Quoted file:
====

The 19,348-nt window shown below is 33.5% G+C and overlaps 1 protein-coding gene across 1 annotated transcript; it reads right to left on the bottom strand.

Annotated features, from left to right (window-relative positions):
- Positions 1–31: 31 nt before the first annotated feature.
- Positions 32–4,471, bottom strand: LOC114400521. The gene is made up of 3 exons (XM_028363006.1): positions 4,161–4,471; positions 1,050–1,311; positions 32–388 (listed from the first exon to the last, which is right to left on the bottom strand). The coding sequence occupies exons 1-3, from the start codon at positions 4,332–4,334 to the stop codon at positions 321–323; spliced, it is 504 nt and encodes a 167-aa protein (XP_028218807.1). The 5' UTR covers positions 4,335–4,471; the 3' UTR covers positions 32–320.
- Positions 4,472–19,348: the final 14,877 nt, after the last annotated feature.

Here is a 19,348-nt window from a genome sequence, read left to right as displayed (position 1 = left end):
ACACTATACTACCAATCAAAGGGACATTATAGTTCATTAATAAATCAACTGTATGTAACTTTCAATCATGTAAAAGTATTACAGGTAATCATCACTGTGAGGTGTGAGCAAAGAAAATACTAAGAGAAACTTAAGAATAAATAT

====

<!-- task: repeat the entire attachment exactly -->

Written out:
The 19,348-nt window shown below is 33.5% G+C and overlaps 1 protein-coding gene across 1 annotated transcript; it reads right to left on the bottom strand.

Annotated features, from left to right (window-relative positions):
- Positions 1–31: 31 nt before the first annotated feature.
- Positions 32–4,471, bottom strand: LOC114400521. The gene is made up of 3 exons (XM_028363006.1): positions 4,161–4,471; positions 1,050–1,311; positions 32–388 (listed from the first exon to the last, which is right to left on the bottom strand). The coding sequence occupies exons 1-3, from the start codon at positions 4,332–4,334 to the stop codon at positions 321–323; spliced, it is 504 nt and encodes a 167-aa protein (XP_028218807.1). The 5' UTR covers positions 4,335–4,471; the 3' UTR covers positions 32–320.
- Positions 4,472–19,348: the final 14,877 nt, after the last annotated feature.

Here is a 19,348-nt window from a genome sequence, read left to right as displayed (position 1 = left end):
ACACTATACTACCAATCAAAGGGACATTATAGTTCATTAATAAATCAACTGTATGTAACTTTCAATCATGTAAAAGTATTACAGGTAATCATCACTGTGAGGTGTGAGCAAAGAAAATACTAAGAGAAACTTAAGAATAAATAT